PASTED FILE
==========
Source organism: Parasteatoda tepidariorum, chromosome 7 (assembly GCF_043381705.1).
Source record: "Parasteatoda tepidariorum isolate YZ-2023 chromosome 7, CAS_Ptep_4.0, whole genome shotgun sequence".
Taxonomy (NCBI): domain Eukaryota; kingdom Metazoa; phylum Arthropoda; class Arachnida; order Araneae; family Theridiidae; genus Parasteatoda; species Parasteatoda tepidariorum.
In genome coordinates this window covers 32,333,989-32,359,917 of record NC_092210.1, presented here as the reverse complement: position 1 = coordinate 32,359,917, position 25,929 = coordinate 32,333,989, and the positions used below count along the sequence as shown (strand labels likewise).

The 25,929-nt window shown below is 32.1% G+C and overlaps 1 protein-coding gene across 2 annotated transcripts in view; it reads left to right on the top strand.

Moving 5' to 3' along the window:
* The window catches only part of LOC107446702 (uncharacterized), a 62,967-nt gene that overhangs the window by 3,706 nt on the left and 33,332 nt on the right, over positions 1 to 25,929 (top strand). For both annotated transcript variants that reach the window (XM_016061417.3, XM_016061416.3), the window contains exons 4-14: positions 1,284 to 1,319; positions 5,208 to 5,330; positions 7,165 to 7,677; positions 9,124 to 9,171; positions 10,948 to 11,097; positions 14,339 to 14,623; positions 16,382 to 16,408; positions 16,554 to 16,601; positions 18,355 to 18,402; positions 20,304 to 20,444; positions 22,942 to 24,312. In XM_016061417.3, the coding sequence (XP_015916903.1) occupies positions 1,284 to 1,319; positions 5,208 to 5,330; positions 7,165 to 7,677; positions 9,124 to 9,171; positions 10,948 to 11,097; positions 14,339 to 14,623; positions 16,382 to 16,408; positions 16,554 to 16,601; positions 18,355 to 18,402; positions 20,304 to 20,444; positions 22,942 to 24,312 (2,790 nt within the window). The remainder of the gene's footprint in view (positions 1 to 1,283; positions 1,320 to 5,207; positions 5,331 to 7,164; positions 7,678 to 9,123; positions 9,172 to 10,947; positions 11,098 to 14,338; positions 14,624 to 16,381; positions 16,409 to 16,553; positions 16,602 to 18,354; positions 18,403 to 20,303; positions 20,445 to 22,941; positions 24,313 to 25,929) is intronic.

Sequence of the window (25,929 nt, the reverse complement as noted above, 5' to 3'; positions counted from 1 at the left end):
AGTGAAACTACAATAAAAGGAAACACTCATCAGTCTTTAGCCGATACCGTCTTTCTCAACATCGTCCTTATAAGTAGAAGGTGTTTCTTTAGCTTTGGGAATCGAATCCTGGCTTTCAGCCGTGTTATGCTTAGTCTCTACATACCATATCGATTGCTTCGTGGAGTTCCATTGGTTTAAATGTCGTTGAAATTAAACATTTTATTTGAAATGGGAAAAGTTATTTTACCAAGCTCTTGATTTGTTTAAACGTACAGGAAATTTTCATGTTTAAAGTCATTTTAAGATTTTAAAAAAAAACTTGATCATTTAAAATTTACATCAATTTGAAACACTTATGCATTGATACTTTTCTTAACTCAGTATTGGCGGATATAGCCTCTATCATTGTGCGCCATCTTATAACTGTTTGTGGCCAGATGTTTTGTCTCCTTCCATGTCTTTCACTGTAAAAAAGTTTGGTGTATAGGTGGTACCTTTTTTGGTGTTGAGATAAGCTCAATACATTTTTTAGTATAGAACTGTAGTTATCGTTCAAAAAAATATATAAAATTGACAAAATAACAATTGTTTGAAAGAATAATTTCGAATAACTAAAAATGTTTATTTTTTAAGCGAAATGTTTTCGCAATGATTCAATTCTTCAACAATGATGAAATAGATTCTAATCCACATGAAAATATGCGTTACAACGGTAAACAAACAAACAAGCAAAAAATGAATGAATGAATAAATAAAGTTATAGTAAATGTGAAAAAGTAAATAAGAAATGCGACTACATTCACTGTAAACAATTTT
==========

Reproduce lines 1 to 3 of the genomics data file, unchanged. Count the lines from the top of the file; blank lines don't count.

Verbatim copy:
Source organism: Parasteatoda tepidariorum, chromosome 7 (assembly GCF_043381705.1).
Source record: "Parasteatoda tepidariorum isolate YZ-2023 chromosome 7, CAS_Ptep_4.0, whole genome shotgun sequence".
Taxonomy (NCBI): domain Eukaryota; kingdom Metazoa; phylum Arthropoda; class Arachnida; order Araneae; family Theridiidae; genus Parasteatoda; species Parasteatoda tepidariorum.